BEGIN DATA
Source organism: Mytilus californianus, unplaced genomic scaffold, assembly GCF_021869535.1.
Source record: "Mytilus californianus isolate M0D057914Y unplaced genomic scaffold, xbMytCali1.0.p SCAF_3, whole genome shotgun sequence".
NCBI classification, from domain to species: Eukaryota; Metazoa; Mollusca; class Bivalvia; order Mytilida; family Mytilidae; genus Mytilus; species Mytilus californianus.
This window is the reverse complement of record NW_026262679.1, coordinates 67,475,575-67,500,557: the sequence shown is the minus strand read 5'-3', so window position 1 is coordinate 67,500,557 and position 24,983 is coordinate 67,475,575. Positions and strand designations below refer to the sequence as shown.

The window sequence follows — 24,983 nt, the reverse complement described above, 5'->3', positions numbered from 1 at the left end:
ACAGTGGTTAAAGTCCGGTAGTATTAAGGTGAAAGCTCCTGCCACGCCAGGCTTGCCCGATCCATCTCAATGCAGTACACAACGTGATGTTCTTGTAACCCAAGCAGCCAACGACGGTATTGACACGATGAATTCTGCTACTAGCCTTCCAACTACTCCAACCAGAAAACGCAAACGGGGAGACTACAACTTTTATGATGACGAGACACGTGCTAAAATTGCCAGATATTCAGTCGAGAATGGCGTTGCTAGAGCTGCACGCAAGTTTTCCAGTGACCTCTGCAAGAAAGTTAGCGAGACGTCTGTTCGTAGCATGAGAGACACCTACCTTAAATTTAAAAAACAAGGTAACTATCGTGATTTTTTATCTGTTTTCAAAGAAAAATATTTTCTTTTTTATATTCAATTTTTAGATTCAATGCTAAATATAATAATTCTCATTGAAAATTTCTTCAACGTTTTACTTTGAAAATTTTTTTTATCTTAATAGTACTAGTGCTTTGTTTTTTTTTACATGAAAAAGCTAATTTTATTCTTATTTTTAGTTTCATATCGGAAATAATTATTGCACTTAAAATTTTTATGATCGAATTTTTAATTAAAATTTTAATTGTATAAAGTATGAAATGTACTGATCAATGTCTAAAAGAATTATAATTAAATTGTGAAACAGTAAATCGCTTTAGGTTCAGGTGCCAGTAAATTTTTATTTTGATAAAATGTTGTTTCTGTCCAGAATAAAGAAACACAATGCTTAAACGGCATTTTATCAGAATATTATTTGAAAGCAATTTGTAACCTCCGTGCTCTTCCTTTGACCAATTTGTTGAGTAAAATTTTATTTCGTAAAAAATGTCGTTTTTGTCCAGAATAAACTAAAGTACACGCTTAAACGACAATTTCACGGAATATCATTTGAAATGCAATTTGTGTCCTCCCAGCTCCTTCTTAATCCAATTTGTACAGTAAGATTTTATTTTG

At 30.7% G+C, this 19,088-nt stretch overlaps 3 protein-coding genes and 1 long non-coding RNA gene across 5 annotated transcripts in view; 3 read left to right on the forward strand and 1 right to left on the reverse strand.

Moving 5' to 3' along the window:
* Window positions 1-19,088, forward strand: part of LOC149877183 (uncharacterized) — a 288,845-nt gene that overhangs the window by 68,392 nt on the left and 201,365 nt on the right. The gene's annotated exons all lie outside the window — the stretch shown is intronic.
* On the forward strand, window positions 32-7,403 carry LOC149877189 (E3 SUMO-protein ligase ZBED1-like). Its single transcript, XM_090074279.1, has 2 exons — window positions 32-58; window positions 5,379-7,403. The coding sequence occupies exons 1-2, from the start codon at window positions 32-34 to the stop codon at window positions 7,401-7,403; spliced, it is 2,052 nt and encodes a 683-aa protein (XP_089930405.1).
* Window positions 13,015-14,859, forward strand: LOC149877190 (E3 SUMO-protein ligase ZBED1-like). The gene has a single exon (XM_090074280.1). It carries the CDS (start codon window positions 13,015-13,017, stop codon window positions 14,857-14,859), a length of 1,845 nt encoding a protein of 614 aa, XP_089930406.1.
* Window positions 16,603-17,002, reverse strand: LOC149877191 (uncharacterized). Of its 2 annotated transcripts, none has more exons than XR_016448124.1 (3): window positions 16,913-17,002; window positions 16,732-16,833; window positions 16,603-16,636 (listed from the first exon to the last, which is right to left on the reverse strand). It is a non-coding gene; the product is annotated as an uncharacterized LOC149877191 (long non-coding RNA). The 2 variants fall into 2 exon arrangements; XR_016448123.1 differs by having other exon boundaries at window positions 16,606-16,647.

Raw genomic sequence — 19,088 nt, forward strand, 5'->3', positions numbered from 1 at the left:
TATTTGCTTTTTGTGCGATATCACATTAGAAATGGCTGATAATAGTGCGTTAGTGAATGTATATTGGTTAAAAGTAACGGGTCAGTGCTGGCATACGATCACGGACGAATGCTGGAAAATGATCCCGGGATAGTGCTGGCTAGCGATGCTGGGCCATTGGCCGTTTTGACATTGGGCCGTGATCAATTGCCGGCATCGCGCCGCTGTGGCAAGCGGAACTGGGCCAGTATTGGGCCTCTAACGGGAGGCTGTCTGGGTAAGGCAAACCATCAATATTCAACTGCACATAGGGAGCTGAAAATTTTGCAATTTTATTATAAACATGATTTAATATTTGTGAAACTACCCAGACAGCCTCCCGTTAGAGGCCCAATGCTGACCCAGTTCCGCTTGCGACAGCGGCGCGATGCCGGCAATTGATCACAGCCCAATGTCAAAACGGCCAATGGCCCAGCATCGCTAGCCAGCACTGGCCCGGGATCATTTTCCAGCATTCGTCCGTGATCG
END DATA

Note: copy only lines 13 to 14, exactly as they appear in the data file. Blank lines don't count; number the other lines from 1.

Raw genomic sequence — 19,088 nt, forward strand, 5'->3', positions numbered from 1 at the left:
TATTTGCTTTTTGTGCGATATCACATTAGAAATGGCTGATAATAGTGCGTTAGTGAATGTATATTGGTTAAAAGTAACGGGTCAGTGCTGGCATACGATCACGGACGAATGCTGGAAAATGATCCCGGGATAGTGCTGGCTAGCGATGCTGGGCCATTGGCCGTTTTGACATTGGGCCGTGATCAATTGCCGGCATCGCGCCGCTGTGGCAAGCGGAACTGGGCCAGTATTGGGCCTCTAACGGGAGGCTGTCTGGGTAAGGCAAACCATCAATATTCAACTGCACATAGGGAGCTGAAAATTTTGCAATTTTATTATAAACATGATTTAATATTTGTGAAACTACCCAGACAGCCTCCCGTTAGAGGCCCAATGCTGACCCAGTTCCGCTTGCGACAGCGGCGCGATGCCGGCAATTGATCACAGCCCAATGTCAAAACGGCCAATGGCCCAGCATCGCTAGCCAGCACTGGCCCGGGATCATTTTCCAGCATTCGTCCGTGATCG